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4 Top Civilian Officials Leave Pentagon, Raising Concerns About National Security

AILSA CHANG, HOST:

Americans have not heard President Trump's voice since he lost the presidential election, a trend that continued today at a Veterans Day ceremony at Arlington National Cemetery. Trump spent just six minutes at the cemetery and then left without making a statement.

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ARI SHAPIRO, HOST:

But the outgoing president has been very busy out of sight. On this week, when America honors its veterans, Trump has been remaking the top layers of the military and the national security apparatus. It began Monday with Secretary of Defense Mark Esper, whose firing Trump announced in a tweet.

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UNIDENTIFIED REPORTER #1: At the White House tonight, President Trump defiant, tweeting that he fired...

UNIDENTIFIED REPORTER #2: Defense Secretary Mark Esper - the president announced the news on Twitter...

UNIDENTIFIED REPORTER #3: In a tweet, Defense Secretary Mark Esper has been terminated.

SHAPIRO: Shortly after, an interview Esper gave to The Military Times made headlines because of the fired defense secretary's warning about his successor.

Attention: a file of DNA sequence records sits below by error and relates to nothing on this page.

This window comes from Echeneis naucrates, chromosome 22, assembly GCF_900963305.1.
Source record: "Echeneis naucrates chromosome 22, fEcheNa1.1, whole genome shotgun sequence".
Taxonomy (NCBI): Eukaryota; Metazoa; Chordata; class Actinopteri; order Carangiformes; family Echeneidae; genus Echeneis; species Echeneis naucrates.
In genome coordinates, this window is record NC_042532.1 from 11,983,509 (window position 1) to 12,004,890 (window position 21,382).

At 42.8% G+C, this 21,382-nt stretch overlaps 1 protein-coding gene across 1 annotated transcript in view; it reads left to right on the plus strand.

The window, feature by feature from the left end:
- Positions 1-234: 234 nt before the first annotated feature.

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UNIDENTIFIED REPORTER #4: Esper, in a newly released interview, defends himself as more than a yes man...

UNIDENTIFIED REPORTER #5: Esper told The Military Times his replacement would be the president's, quote, "yes man." And if that happens, he says, quote, "God help us."

CHANG: Esper's firing led to the departures of people in at least three other high-level positions in the Pentagon, all reported yesterday. In the span of just one day, the Pentagon's acting policy chief resigned, along with the defense secretary's chief of staff. They were joined by the undersecretary of defense for intelligence. And President Trump, still the commander in chief, has replaced all of them with loyalists, one of whom called former President Obama a terrorist leader. Transcript provided by NPR, Copyright NPR.